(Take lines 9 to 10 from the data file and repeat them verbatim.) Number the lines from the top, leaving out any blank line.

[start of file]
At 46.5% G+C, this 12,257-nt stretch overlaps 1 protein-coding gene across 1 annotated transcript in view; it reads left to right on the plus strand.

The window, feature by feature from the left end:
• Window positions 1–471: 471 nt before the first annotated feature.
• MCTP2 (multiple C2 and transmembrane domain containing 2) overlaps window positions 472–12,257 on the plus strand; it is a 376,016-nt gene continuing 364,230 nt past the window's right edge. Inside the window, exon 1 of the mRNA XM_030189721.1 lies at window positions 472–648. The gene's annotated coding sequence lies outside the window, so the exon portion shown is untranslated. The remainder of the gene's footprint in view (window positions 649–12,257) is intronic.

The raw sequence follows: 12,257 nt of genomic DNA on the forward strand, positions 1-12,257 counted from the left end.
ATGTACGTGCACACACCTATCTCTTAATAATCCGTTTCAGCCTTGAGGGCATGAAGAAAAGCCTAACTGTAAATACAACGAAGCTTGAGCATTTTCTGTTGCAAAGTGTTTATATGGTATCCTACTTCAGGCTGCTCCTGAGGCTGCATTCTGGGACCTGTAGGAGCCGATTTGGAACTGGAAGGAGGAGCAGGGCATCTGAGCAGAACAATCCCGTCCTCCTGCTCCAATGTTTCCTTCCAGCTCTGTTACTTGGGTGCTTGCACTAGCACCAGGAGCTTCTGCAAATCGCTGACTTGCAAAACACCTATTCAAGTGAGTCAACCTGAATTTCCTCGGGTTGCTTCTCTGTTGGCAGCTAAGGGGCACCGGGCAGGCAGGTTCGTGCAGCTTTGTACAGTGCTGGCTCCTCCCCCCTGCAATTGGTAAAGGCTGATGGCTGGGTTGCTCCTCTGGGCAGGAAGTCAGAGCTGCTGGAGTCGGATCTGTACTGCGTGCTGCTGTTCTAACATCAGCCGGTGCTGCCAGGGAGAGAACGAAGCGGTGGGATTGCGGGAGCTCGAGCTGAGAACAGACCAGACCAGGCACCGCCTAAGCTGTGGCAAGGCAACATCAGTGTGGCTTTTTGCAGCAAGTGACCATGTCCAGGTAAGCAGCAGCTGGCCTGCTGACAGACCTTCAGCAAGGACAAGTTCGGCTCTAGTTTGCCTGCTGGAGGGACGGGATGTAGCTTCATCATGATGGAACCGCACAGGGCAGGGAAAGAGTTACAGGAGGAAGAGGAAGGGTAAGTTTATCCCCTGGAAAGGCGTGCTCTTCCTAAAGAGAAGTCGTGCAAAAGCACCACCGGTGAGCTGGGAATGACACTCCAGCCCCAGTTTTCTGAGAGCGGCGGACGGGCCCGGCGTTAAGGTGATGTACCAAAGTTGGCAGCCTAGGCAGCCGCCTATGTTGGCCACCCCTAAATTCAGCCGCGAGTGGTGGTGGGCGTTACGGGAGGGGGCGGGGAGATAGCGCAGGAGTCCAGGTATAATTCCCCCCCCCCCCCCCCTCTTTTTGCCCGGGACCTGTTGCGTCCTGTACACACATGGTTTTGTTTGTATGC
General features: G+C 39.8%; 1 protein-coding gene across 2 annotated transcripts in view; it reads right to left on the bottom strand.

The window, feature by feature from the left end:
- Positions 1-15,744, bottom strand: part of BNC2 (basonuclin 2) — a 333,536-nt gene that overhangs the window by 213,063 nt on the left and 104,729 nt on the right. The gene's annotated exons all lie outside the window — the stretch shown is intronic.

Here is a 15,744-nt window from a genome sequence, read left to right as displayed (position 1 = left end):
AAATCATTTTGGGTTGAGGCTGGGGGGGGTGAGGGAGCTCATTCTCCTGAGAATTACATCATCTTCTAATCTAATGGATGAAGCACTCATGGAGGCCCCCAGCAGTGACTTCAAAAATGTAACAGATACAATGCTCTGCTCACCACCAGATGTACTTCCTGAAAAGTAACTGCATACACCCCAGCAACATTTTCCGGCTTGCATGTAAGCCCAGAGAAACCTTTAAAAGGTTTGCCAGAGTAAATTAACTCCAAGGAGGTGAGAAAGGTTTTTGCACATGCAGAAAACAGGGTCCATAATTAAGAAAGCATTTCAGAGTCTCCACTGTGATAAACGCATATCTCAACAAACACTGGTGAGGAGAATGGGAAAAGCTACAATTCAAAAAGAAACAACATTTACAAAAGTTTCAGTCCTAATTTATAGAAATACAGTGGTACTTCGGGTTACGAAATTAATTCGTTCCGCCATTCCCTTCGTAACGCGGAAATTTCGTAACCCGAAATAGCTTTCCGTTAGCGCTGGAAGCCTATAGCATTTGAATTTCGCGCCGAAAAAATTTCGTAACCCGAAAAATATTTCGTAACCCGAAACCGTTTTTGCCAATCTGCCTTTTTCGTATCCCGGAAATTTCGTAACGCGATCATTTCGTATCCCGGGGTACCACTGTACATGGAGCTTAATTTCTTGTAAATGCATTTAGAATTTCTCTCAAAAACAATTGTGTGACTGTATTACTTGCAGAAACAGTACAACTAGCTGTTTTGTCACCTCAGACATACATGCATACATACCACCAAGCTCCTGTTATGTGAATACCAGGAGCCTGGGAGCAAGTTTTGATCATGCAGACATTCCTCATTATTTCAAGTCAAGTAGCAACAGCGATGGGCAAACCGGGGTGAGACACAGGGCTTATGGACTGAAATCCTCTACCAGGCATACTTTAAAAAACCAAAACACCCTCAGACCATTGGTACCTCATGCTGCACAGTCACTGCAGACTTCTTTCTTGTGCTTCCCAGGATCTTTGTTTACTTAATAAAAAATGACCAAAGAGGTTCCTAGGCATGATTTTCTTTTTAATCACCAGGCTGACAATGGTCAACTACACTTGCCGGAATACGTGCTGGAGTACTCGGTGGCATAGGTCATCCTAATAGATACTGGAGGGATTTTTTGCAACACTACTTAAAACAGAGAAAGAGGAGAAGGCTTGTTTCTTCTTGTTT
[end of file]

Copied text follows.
- Positions 1-15,744, bottom strand: part of BNC2 (basonuclin 2) — a 333,536-nt gene that overhangs the window by 213,063 nt on the left and 104,729 nt on the right. The gene's annotated exons all lie outside the window — the stretch shown is intronic.

Here is a 15,744-nt window from a genome sequence, read left to right as displayed (position 1 = left end):